“And we don’t subscribe to the idea that historical mistakes and crazy decisions in the past can be used as a reason for armed action today. So we don’t accept that and that’s why we took a firm position in the UNGA (UN General Assembly), and we have applied very specific and targeted sanctions, but we haven’t applied broad-based sanctions in the way that several other countries have done.”

However, he noted that things are different when it comes to Taiwan.

“UN member countries recognise China as a member of the UN and that Taiwan is a part of China. And that, I think has been a settled position in the UN for many, many years since 1971 when China took the seat, when the government sitting in Beijing, the People’s Republic of China took the seat of China at the UN,” he explained.

“It’s a completely different structural issue than between Russia and Ukraine, which is an independent country. So I think it is important for leaders in the world to recognise that, and the vast majority of countries in the world have a One China policy, there may be about a dozen who recognise Taiwan.”

Speaking on US-China relations, Mr Teo said it was his belief that both sides would want to avoid a war.

While “current atmospherics” are “not at all positive”, he said that there are some positive signs.

“Both sides have indicated that the two presidents may meet, I think that’s positive. We had some positive signs earlier in Singapore – (US Defence) Secretary Lloyd Austin and (Defence) Minister Wei Fenghe met in Singapore, they talked. I think it is important to engage, to understand what each other’s core concerns are and then to try and see how one can avoid arriving at a situation where you sort of walked into a war which neither side I believe wants today.”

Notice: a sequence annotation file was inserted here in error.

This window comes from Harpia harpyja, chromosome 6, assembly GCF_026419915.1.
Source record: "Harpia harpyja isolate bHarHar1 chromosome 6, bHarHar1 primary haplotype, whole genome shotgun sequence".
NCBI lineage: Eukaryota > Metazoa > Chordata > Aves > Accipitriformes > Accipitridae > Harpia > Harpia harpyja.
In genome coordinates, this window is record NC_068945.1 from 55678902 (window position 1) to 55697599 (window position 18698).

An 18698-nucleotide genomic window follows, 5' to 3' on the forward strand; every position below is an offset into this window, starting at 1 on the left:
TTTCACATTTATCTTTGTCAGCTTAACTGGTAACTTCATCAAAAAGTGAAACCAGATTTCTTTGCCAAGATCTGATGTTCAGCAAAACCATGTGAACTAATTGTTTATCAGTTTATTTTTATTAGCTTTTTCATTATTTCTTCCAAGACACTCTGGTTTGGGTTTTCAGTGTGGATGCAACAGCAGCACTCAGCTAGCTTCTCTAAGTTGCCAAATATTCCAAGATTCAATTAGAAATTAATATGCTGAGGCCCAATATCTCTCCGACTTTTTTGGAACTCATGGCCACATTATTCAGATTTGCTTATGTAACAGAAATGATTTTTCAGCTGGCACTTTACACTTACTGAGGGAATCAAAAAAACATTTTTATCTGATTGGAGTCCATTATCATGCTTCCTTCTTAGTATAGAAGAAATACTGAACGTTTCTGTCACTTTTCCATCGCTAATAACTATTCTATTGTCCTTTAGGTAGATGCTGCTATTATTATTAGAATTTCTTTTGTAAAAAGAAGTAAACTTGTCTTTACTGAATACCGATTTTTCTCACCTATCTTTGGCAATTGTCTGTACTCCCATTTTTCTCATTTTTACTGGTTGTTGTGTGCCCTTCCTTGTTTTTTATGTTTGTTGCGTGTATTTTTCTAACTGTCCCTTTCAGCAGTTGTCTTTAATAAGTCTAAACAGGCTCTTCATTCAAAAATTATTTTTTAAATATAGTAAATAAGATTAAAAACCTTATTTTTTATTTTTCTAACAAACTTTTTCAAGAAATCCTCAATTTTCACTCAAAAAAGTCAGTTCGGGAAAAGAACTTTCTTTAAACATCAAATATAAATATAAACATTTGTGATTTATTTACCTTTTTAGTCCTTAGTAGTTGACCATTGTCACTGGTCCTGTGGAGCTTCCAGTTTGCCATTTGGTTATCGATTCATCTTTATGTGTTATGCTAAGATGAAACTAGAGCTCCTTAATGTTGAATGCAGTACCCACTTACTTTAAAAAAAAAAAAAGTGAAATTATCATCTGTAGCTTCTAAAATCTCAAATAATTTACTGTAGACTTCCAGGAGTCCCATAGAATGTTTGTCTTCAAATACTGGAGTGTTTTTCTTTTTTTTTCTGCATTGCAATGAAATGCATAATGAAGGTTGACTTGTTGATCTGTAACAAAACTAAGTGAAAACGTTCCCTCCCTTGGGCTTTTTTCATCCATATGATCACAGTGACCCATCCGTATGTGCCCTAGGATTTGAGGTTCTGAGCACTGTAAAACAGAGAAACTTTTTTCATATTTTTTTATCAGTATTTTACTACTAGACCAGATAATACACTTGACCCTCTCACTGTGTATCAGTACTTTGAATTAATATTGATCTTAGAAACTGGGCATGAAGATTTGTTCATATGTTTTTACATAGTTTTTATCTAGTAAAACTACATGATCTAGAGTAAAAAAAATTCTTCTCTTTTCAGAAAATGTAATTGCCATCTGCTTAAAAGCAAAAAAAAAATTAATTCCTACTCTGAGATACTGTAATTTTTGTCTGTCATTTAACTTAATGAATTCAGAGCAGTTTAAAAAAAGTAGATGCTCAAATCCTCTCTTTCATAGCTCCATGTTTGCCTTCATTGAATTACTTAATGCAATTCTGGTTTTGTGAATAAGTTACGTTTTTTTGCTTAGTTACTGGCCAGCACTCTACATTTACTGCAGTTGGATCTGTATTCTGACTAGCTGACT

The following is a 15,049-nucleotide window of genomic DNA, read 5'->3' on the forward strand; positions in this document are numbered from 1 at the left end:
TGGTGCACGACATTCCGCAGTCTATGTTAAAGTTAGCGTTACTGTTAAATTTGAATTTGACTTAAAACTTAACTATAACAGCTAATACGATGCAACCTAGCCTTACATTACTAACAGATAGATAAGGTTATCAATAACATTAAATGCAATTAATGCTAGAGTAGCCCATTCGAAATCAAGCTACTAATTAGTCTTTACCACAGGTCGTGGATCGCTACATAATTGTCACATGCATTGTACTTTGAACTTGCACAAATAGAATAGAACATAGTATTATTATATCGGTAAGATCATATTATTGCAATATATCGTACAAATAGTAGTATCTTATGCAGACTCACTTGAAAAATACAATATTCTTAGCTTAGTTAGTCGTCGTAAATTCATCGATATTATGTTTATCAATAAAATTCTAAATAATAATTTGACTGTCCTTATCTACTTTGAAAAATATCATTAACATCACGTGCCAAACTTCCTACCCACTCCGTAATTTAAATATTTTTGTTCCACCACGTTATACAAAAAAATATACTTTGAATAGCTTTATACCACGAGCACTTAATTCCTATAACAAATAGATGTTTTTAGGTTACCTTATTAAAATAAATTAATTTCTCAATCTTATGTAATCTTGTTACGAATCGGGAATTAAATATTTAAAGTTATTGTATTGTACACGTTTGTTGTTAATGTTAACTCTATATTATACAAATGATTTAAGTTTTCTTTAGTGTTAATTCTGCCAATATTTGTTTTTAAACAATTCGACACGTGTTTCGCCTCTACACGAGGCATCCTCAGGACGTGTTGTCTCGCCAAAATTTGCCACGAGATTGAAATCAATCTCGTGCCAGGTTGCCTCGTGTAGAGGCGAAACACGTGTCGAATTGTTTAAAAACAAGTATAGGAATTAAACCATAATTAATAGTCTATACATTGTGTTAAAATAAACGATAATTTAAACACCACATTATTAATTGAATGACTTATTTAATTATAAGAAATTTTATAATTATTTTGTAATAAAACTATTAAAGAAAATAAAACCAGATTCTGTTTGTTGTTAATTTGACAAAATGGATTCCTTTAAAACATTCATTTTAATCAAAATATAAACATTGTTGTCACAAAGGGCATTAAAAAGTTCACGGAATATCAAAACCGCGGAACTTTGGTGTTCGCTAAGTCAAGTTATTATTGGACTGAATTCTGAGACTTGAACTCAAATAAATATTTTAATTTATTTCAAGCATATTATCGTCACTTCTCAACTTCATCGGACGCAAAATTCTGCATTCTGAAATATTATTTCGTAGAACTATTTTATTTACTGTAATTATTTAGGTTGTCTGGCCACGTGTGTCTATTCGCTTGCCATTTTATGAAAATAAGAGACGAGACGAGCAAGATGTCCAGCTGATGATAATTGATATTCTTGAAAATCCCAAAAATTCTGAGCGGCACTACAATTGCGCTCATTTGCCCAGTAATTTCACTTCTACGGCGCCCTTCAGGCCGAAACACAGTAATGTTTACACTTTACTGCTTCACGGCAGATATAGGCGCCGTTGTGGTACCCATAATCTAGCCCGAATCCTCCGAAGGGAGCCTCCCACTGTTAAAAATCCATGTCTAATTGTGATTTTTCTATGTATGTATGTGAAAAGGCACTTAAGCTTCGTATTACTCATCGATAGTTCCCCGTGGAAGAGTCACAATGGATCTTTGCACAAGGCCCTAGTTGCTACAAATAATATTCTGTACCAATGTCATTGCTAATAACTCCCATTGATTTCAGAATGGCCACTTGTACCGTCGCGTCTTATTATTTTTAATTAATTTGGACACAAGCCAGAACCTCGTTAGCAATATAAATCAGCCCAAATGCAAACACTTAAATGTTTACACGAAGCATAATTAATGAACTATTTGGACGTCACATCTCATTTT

Mr Teo, who is 67, also discussed Singapore’s 4G leadership, praising them for noting that they are “up to the task”.

“I have worked with my younger colleagues … for many years, and I’ve watched them in close range what they do, how they make decisions and so on … And I can see the qualities that they have,” he said.

“The most important quality is that your heart is in the right place. If you want to be in public service, your happiness comes from other people’s happiness, your satisfaction comes from seeing other people satisfied and happy. That’s the essence of the right person, the essence of the person being in public service. And I can see that my colleagues have their hearts in the right place and that’s what they want to do.”

At the same time, he noted that they also have the “ability and the capability”.

“(The) COVID (pandemic) I think is a very good example where you’re thrown into a crisis, you have to make decisions, difficult decisions in the face of uncertainty. You have to explain that to a public which is frightened, confused and wanting guidance and leadership. And I think they have succeeded in doing that, quite well. And if you ask me, they are up to the task,” he added.

Mr Teo added that the secret to stability and continuity comes from making sure that you have a good succession plan.

“That was the wisdom of Mr Lee (Kuan Yew). He was always looking and looking and looking for the new generation, for good people that will come up, come forward, serve, with a heart for the country … And so, we learn from that and we try and do that,” he added.

“For myself, whether I’m in Government, not in Government, it matters less to me. I know where my heart is, and I know that I am committed to serving Singapore and Singaporeans, and I will continue to do so regardless of where I am or what position I’m holding for the future.”